Knowing that the Libby Dam can fully control Koocanusa’s water levels, other members of the RDEK wondered if the weir is even necessary. Their view was that if Canada can negotiate the new Columbia River Treaty and secure joint operation of the Libby Dam with the United States, then the water levels would no longer be a concern as Canada would have direct say on the dam’s operation moving forward.

A number of topics were still left up in the air, including the fact that the proposed letter didn’t have any mention of input from the Ktunaxa Nation on the low-level dam. Gay said there was also interest in an ecosystem study being completed following the feasibility study from the B.C. Government. Gay said that way the RDEK could know exactly what the impacts would be on local habitat, agriculture, tourism, and recreation from the varying water levels.

“We’re hung up on this a little bit but I think the point is around the predictability of the reservoir level, I don’t think that’s a dispute, but again, how we get there is something that we’re still looking at,” Gay told “We’re looking at what partners we need to talk to, and what the proper process should be is. Should we be writing a letter? Should we be writing a letter to the local committee that looks after the treaty? Lots of things up in the air right now.”

Although the Columbia River Treaty is a federal negotiation between Canada and the United States, the RDEK does have some say through the local governments’ committee. The committee recently expressed their recommendations for the Columbia River Treaty, including a specific recommendation about Koocanusa.

“B.C. water licenses for the other Treaty dams create requirements for Water Use Plans and other mechanisms to address local impacts. As there isn’t a B.C. water license for Libby Dam, these mechanisms don’t exist for Koocanusa Reservoir,” read the recommendation from the local governments’ committee. “B.C. Hydro benefits from this reservoir through power generation at the Kootenay Canal and does undertake some activities to reduce impacts including annual debris removal. However, community members and local governments have identified several impacts that require further attention including recreation access management and enforcement in the drawdown zone; agriculture supports to mitigate impacts; ecosystem and fish/wildlife baseline studies and habitat enhancement; and ongoing debris removal. The Committee strongly encourages B.C. Hydro, the Province, Indigenous Nations and CBT to work together to address the identified impacts.”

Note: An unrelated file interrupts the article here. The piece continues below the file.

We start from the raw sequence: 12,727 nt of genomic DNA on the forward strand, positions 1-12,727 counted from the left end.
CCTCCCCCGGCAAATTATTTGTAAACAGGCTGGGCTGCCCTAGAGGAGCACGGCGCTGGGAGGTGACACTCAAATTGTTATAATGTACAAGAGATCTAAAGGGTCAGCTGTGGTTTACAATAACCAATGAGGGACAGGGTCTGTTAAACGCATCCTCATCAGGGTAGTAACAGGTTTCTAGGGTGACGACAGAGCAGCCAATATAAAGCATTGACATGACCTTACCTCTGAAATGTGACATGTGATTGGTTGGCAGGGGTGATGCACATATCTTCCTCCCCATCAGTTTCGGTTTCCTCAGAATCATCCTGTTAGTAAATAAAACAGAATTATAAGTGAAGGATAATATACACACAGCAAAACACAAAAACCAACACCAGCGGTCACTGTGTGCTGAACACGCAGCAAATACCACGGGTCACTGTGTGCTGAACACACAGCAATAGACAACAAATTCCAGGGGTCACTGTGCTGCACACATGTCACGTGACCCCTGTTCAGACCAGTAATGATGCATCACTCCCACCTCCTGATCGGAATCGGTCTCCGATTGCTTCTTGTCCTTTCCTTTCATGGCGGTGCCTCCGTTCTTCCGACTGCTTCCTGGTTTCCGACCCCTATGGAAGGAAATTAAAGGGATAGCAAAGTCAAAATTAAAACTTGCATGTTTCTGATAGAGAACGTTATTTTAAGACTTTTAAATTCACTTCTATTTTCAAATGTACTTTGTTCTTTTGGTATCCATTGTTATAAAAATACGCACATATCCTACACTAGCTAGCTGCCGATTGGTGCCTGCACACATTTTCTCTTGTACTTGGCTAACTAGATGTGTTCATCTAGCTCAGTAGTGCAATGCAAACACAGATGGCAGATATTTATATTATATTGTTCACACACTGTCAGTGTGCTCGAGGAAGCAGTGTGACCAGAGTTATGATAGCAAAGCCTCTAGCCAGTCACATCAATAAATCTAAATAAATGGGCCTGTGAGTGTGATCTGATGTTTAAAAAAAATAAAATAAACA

The local government committee also recommended that Canada has input on Libby Dam’s operations moving forward.

The Province must bring Libby Dam fully into the Treaty so that it can be managed as the Committee recommends for other Treaty dams – for power generation, flood control, ecosystem functions, recreation, tourism and other interests. This management needs to include a formal mechanism to ensure Canadian interests are meaningfully incorporated into operational decisions at Libby Dam, just as U.S. interests are accounted for in the operation of the Canadian Treaty dams,” said the local governments’ committee. “As well, a compensation mechanism, paid for by those who benefit, is needed to address the negative impacts in Canada from Libby Dam operations. These include reductions in fish and wildlife habitat; floating debris; dust storms; damage to dikes in the Creston area; and economic damage to property and infrastructure from fluctuating water levels.”

For now, the discussion remains open-ended at the RDEK level. They may decide to proceed and some take action steps, or they may simply wait out the Columbia River Treaty negotiations, knowing their concerns are being heard by the local governments’ committee.

MORE: Lake Koocanusa Presentation to RDEK (B.C. Government)